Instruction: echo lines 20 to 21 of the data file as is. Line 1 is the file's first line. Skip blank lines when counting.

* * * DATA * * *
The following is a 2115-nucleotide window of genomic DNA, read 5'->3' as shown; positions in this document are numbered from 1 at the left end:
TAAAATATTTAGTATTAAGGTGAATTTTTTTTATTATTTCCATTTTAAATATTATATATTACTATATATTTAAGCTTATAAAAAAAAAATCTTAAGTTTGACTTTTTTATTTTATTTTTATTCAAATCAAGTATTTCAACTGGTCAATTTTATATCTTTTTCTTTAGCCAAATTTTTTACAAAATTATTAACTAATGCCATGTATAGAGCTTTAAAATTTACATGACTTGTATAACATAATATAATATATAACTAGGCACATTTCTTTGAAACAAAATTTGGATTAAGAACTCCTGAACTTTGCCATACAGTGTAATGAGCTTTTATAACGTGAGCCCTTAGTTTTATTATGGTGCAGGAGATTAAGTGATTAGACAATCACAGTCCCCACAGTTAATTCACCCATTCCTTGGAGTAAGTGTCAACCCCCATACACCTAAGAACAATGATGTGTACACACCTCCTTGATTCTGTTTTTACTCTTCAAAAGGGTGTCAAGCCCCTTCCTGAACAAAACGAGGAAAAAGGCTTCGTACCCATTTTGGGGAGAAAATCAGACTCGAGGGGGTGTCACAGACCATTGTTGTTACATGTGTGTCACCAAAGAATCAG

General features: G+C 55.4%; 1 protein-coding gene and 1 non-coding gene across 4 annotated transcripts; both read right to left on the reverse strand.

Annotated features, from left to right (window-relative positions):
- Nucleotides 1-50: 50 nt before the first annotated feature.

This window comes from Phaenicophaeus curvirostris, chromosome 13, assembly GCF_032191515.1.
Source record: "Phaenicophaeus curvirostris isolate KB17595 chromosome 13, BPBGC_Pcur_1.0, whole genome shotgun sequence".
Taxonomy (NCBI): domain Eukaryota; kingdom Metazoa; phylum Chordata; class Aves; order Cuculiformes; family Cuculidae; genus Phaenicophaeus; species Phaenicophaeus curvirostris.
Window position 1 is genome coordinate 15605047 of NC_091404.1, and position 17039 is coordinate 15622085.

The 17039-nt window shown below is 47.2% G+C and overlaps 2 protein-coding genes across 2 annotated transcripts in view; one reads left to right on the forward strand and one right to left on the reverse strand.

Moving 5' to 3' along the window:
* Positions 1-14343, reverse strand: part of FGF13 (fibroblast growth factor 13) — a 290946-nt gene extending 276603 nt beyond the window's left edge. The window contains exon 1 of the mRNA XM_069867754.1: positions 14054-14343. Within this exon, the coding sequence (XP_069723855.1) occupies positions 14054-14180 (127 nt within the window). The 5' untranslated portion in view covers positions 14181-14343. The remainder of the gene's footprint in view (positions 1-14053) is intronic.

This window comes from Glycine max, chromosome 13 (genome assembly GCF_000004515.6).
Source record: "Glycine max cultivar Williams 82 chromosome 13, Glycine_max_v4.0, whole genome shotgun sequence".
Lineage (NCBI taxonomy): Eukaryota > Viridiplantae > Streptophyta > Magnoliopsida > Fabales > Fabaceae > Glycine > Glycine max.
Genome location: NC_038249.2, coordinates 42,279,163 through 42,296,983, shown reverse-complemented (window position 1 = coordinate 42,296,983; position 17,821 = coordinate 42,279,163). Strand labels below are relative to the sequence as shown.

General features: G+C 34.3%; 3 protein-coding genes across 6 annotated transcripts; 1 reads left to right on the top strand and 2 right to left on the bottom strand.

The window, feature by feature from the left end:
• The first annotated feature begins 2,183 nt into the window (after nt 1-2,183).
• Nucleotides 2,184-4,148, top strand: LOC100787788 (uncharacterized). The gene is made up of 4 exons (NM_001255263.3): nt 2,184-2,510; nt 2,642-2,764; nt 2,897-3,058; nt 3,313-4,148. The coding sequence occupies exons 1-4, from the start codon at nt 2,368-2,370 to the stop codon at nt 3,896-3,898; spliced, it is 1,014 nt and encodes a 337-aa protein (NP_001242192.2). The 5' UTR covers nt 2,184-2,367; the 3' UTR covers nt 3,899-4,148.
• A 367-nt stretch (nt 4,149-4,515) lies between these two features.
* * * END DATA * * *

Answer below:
• Nucleotides 2,184-4,148, top strand: LOC100787788 (uncharacterized). The gene is made up of 4 exons (NM_001255263.3): nt 2,184-2,510; nt 2,642-2,764; nt 2,897-3,058; nt 3,313-4,148. The coding sequence occupies exons 1-4, from the start codon at nt 2,368-2,370 to the stop codon at nt 3,896-3,898; spliced, it is 1,014 nt and encodes a 337-aa protein (NP_001242192.2). The 5' UTR covers nt 2,184-2,367; the 3' UTR covers nt 3,899-4,148.
• A 367-nt stretch (nt 4,149-4,515) lies between these two features.